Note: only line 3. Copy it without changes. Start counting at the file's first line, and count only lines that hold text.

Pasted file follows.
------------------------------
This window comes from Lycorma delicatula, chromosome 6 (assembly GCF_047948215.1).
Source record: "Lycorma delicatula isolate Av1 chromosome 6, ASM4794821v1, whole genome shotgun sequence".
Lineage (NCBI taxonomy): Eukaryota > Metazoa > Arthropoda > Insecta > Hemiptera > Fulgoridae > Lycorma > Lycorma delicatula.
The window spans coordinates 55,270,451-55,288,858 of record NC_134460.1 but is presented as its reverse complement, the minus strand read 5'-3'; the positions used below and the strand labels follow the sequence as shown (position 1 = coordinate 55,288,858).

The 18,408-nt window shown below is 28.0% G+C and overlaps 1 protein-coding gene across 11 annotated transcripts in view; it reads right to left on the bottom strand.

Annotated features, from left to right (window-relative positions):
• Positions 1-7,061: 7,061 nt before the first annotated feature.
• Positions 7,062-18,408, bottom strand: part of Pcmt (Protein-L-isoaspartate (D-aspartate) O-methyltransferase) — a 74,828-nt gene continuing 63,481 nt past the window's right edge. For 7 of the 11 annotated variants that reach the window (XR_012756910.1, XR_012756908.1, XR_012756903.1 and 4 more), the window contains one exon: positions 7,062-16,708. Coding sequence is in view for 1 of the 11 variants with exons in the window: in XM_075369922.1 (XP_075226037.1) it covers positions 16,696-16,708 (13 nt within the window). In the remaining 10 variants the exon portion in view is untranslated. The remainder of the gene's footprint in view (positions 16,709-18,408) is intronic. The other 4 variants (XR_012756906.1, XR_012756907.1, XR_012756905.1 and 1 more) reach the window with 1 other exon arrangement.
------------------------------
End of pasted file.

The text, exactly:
Lineage (NCBI taxonomy): Eukaryota > Metazoa > Arthropoda > Insecta > Hemiptera > Fulgoridae > Lycorma > Lycorma delicatula.